Last week, I was verbally assaulted while commuting home from my job in Washington DC. At approximately 6:30 pm on election night, I stood outside of Pentagon City Metro, a major transit and shopping hub,awaiting my apartment shuttle. I anxiously waited to return home fo the election results. I sat down on the crowded bench and snuggled in my scarf and jacket. Fall had arrived in DC.
Out of nowhere, a fast darkly colored car caught my attention as it careened down the street. A male stuck his head out and yelled, “F&8k you Niggers.”
Those around me looked left and right, appalled and in shock. We remained quiet in disbelief. I thought to myself, “ He is not going to be yelling that tomorrow,” believing in my heart that Hillary was going to be named Madame President — Elect. Little did I know this was an omen, a foreshadowing, and a danger sign of what’s to come.
It did not really hit me until I woke up in the middle of the night to Trump’s speech accepting his nomination as President-Elect. A knot formed in my stomach and all I could hear repeating over and over again was , “ F&%k you Niggers.” I began crying and felt hopeless.
THE DAY AFTER
I finally fell back to sleep for a couple of hours and headed to work the next day via the same transit route where I heard the racial slur the night before. A constant reminder and sense of deja vu. Why did this happen… in the melting pot of the DC area of all places? Why did I have to experience this? Why did Trump’s campaign create this monstrous platform elevating the agenda of his supporters? Why did Trump’s Campaign intensify bigotry and hate crime? Was this our new norm and reality? I began to see reports via Social Media of hate crimes across the nation: racist graffiti and slurs. My fellow minorities were falling victim to slurs from kids chanting in Michigan, “Build the wall!” Or being called a, “ Chink.”
On the DC Metro to work, it was eerily quiet. The somber moods of those around me penetrating the cold, brisk, air. Ironically, the dreary, rainy matched our moods appropriately. We were all grieving. I silently cried and wiped my face with my scarf. As I entered the workplace, I was unsure how to greet my team. I sat at my desk and my colleague asked, “ Are you ok?” I shook my head, “no”, and walked to the bathroom to wipe my tears. I looked at my calendar and realized it was jam- packed with meetings in preparation for an upcoming summit. With no time to properly grieve or process the election results, I decided to avoid media and news for the day and drown myself headfirst into my work. Later that afternoon our CEO held an all- staff town hall for us, acknowledging the enormous event that had transpired, and allowed us to grieve together as well as provide words of comfort.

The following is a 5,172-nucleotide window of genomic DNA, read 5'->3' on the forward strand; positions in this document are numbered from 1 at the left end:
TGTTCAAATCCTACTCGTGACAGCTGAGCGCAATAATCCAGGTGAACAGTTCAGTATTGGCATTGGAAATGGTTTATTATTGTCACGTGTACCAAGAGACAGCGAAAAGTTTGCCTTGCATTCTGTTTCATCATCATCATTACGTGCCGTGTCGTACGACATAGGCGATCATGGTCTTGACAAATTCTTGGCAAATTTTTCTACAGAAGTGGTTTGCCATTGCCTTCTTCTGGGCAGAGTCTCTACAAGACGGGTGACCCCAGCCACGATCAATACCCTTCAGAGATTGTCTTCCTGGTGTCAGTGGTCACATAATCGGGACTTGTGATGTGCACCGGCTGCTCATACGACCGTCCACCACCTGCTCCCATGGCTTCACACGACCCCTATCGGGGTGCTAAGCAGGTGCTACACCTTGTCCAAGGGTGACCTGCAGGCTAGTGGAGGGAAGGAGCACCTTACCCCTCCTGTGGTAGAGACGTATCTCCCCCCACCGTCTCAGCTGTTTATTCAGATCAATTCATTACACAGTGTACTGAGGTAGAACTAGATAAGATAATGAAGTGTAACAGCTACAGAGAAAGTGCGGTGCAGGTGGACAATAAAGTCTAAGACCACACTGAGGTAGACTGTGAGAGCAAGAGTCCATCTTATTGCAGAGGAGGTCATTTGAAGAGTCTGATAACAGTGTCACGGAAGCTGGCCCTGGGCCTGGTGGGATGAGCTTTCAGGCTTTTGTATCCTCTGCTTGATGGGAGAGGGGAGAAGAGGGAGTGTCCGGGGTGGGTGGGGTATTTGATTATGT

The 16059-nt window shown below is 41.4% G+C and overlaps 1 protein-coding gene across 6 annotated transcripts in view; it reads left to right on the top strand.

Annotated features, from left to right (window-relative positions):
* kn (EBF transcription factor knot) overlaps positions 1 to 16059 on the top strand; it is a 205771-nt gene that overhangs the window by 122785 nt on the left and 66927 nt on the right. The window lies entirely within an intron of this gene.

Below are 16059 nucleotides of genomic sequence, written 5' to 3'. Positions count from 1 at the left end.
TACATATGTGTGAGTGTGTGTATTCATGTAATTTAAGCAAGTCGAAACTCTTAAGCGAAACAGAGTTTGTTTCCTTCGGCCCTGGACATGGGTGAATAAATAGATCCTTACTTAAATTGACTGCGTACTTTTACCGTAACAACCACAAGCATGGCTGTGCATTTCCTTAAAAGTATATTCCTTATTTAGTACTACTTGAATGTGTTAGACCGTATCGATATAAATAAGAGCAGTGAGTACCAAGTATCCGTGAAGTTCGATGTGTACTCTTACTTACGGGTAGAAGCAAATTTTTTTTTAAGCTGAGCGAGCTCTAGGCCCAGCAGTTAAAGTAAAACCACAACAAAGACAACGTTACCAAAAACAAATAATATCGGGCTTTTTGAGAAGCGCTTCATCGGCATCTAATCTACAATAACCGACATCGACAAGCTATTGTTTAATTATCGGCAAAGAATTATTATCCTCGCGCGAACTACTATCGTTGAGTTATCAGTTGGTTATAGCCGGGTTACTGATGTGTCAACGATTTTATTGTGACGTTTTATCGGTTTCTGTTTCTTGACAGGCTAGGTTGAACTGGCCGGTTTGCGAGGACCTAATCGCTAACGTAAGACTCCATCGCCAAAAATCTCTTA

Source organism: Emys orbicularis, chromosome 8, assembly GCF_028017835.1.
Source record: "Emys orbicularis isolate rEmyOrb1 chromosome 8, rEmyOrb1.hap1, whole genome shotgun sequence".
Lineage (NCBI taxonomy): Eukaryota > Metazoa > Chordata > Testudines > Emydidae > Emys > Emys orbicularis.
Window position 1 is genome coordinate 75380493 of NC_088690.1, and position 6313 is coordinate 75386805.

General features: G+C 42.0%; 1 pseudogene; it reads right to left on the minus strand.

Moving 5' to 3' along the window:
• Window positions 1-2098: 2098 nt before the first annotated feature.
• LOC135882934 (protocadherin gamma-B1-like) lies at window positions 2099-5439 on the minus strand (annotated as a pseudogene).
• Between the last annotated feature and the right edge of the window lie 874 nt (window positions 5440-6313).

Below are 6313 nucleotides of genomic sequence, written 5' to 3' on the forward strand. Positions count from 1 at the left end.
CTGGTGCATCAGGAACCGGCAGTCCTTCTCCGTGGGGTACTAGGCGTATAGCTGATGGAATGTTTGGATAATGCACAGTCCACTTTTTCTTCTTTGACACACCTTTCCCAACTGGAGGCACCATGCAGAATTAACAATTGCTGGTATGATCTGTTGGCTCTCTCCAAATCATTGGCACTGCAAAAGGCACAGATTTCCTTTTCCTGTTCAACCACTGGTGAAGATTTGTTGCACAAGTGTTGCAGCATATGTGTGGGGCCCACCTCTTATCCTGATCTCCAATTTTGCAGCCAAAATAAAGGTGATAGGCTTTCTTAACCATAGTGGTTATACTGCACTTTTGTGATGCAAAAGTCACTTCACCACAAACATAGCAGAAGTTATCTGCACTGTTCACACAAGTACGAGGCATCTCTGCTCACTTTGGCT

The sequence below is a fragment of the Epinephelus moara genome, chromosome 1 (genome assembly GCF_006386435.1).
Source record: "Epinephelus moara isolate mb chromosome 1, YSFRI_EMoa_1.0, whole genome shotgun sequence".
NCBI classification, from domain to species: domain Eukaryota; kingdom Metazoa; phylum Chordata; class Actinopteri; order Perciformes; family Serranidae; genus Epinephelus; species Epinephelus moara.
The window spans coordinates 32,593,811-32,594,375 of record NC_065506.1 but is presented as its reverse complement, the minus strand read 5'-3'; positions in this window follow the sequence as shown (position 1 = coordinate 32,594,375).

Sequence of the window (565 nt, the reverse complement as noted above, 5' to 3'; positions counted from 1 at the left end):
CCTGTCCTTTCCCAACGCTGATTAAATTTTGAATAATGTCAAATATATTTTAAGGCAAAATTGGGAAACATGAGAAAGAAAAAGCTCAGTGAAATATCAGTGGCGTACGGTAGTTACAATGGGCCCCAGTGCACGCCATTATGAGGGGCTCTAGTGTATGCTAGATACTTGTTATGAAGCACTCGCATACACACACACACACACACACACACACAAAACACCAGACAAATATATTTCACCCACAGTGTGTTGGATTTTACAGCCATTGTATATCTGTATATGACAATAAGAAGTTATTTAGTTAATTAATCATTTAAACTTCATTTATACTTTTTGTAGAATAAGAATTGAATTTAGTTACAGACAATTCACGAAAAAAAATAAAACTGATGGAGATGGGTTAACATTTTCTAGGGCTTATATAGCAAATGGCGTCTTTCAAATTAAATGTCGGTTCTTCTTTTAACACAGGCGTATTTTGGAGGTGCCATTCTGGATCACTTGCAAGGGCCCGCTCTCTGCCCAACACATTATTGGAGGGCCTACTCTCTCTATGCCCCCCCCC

I work at the UNCF ( United Negro College Fund) as a Senior Manager for Science Education Initiatives. My small but mighty team of minorities are preparing for the upcoming 2016 UNCF HBCU Innovation Summit, San Francisco, California, November 16–20.
Embarking on an amazing journey with 52 Historically Black College and University (HBCU) students and 20 Computer Science Faculty hailing from 31 HBCUs, our students will travel to Silicon Valley on Nov 16 to ten burgeoning and major tech companies while participating in an event titled, “Get Your Pitch on”, a live simulated startup pitch competition before venture capitals. Additional summit activities includes career readiness and tech empowerment workshops while the faculty have a separate track focusing curriculum development to align with tech industry standards. The HBCU delegation will meet executives from leading tech companies and employees that look like them — all who have an investment and desire to advance their careers and manifest their dreams. We all have a job… to protect the voices of our future. The majority of our youth voted for a progressive leader. So let’s continue to fight the good fight together. I will continue to fight for my minorities students turning them into leaders of tomorrow.
The work I do is why the election hit me so hard. I cried because, like so many others, fight so hard each day to build pathways for the youth we serve. I cried because I was unsure how I was going to protect the 200+ minority students I provide scholarships and professional development from hate crimes and racial/sexist/misogynistic slurs. I cried because I was scared of what’s coming next. I felt defeated. I talked to many of my friends who felt the same. But, our grief and fear turned into hope and opportunity as the week trailed on…
But alas, the grieving must come to an end, for our work must continue and be done. My sanity has been restored looking into the eyes of our future; kick rocks to the racist from the car window who held me down for a brief moment. I have risen.
Thank you to my tribe and supporters who held me up along the way. We are in this together.
Thanks to my tribe and supporters who held me up along the way. We are in this together. Follow #HBCUInnovation to witness our journey.